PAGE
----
The exhibition/booth floor was packed at NY Comic Con 2013
The exhibition/booth floor was packed at NY Comic Con 2013

This past weekend (10/10-10/13) was the eighth annual NY Comic Con, where tens of thousands of fans gathered each day (for an estimated total of 120,000 overall) at the spacious yet ever-crowded Jacob Javits Center in midtown Manhattan to attend panels, fun activity sessions, and autographing booths, and to engage in cosplay while purchasing all manner of geekware and collectibles.

I was in attendance on Friday as Princess Leia (from the original Star Wars film) and on Saturday as Hermione Granger.  Much fun was had by all! Continue reading

Family Ties in Harry Potter and the Order of the Phoenix—Part 5: The Grangers and the Lovegoods

This continues a series begun last spring. If you’re new to this series, or wish a refresher, see Part 1–The Magical World, Part 2—Institutions and Groups, Part 3—The Trio, and Part 4—The Evanses and Dursleys for this series’ introduction and context.

The Grangers

The Grangers are Muggles, and Hermione is the only Muggle-born character we see who struggles between her love for and loyalty to both her blood family and wizarding family. Hermione is lucky—her parents are enthusiastic about their daughter’s magical abilities, embrace the magical world and her school, and are proud of her accomplishments.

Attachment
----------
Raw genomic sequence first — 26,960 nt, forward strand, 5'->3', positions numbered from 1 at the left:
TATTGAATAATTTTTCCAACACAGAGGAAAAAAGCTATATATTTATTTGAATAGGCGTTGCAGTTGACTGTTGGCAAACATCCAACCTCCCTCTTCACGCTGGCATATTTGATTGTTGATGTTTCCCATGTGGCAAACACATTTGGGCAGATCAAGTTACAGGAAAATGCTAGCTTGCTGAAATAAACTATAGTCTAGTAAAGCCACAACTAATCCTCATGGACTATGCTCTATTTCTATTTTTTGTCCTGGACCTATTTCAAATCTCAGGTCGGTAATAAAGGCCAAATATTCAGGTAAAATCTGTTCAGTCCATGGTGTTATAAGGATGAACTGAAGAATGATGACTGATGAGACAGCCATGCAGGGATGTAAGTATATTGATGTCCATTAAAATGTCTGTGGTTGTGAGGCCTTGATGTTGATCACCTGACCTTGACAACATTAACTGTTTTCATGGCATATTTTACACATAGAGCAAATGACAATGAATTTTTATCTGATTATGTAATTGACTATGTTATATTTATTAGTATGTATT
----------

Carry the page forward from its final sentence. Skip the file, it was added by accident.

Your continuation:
Muggle parents are fascinating to contemplate. What do they think when they learn the source of their child’s strange, unfocused and troubling abilities? When their 11-year olds get a letter from complete strangers inviting them to a school the family has never heard of, to be taught to use their strange abilities? Who would believe it? We never hear of a Parent’s Day at Hogwarts, so do the parents ever even visit the school where their children spend seven years? Also, once the child enters the magical world, he or she is also leaving the Muggle world and its interests, most likely for good. Do the parents mourn? Worry? Feel conflicted over divided loyalties? Do they have the urge to pull their child out of the Wizarding World, and what happens to a magical Muggle child denied a wizarding education?

Unfortunately, we never get a glimpse into these quandaries beyond Hermione’s parents, and we get very little there.

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You’re Invited to . . . a Deathday Party?

Halloween marks the occasion of the death of Nearly Headless Nick (a.k.a. Sir Nicholas de Mimsy-Porpington), which was caused by having been “hit forty-five times in the neck with a blunt axe” (CoS p. 123).